Third of the micro-talks was Dr. Esther MacCallum-Stewart  to share her research on love, romance, sex and sexuality in games. During her talk she provided a plethora of both hilarious and serious anecdotes and discussed how these topics are and could be treated with games. Again the potential to afford different experiences was stressed as well as the necessity of pacing, choice and consent. As with Mila’s talk much of the value was garnered from the round-picnic discussion session where elements pertaining to narrative, aesthetic and mechanic were all discussed with reference to the various interests of the diverse group professionally engaged in making games. Such interfacing between industry and academics is something that I had previously identified during my MSc as being highly problematic – but the atmosphere and approach taken at LudoLunch allowed for theoretical and practical discussions to occur in productive and though provoking ways – fingers crossed that #archaeogaming and #historygaming might feature in a similar way in future picnic events!

The final micro-talk was by Nia Wearn on the untapped market for games of pregnant women who are forced to wait around at hospitals for appointments. She even bought her adorable bub dressed in a batman outfit for good measure.


Part 3: GameJam

We finished up the day with a mini-game jam (of the analogue variety) with the themes of “deception”, “Oxford” and “picnics”.

Our group – consisting of myself, Matt from Australia and Richard – came up with the idea of a board game whereby each player was in control of a super secret spy faction, attempting to infiltrate the Oxford festival of picnicing to deceptively steal food and secrets from the opposing spy agencies. We even had a flag and some sweet programmer art drawn up.


The basic set up of the game was that there were 4 picnic tables, with 6 availiable slots. Each of the players starts with 3 points and 4 spy minions. At the begining of the game each player took it in turns to direct their spy minions to one or more of the tables. Each of the tables had 6 pieces of food on it (represented by a D6). Each turn you could decide whether to eat at a table (gain 1 point per spy sitting at the table) or try to overhear intelligence from other spies sitting at your table (roll a d6 against the player – if your roll is higher you overhear a secret, if your roll is lower the noise of chewing disrupts your ability to hear the secrets. If successful you steal a point for each player that the opposing spy master has at the table).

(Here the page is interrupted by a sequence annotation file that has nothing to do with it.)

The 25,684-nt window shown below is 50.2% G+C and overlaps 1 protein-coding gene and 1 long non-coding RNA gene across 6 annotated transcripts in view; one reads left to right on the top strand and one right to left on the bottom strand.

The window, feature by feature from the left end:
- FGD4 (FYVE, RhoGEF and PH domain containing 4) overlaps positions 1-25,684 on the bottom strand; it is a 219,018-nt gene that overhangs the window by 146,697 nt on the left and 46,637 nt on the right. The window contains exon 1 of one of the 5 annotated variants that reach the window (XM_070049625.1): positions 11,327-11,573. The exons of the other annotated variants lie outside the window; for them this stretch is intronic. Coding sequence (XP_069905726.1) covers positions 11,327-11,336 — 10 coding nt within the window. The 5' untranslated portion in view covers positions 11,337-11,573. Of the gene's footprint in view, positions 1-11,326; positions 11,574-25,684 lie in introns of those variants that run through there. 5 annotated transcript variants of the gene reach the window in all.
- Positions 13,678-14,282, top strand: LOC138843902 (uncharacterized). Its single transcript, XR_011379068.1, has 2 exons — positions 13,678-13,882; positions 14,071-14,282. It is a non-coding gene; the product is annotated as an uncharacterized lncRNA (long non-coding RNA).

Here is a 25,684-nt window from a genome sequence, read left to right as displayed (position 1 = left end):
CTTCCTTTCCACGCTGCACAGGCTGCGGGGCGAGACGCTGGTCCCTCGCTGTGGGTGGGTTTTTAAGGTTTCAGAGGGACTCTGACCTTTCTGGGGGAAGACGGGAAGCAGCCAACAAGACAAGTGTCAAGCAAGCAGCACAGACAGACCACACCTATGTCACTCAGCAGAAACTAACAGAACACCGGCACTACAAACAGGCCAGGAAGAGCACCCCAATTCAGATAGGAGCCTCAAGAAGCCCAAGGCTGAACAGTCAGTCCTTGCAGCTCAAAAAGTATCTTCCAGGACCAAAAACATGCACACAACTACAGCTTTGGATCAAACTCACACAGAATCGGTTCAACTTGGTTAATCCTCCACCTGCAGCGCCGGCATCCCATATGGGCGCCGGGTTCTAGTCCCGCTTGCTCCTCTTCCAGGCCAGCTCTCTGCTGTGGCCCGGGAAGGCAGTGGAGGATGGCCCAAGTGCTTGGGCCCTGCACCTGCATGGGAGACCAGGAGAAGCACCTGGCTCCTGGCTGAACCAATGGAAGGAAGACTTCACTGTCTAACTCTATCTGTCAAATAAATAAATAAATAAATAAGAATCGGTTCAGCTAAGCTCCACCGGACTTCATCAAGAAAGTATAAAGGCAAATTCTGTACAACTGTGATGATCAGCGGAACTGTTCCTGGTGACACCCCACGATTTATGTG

Once the food has been depleted from the table (the counter reaches 0) you can no longer eat or try to steal secrets – the idea here being that its not hugely subtle or spy like or deceptive to just sit at the table when there is no more food to necessitate your being there. Once all the food is depleted from all the tables the picnic festival is over and the spies go home to tally up how many secrets they spilled and how much food they ate.

The game was a great deal of fun – and one of the highlights was watching the emergent role-playing and discussion from the groups who got to playtest with us – *OM NOM NOM CHICKEN? THAT SOUNDS AN AWFUL LOT THE NUCLEAR LAUNCH CODES*. As well as the strategies which unfolded – did you play it safe with gaurenteed points through food? Did you make enemies by stealing secrets? Did you place all your minions at one table and risk being overheard more? Or try spread across all 4 and have ineffective eating rates?

spys in the park1

The premise (spies, oxford, picnicing) might not be the recipe for a best seller, but with some tweaking the mechanics which underlay it might well be something quite fun. I have since prototyped up a small version in TableTopSimulator and will do a more detailed set of rules and refinements in the near future.

spys in the park2


Part 4: Conclusions

LudoLunch was well worth the 5am start and 3 hours of trains. It was relaxed, engaging, family friendly and challenging in all the right ways. I look forward to the next installment with great anticipation!

Huge thank-you to Simon Roth and the rest of the crew who made the day possible!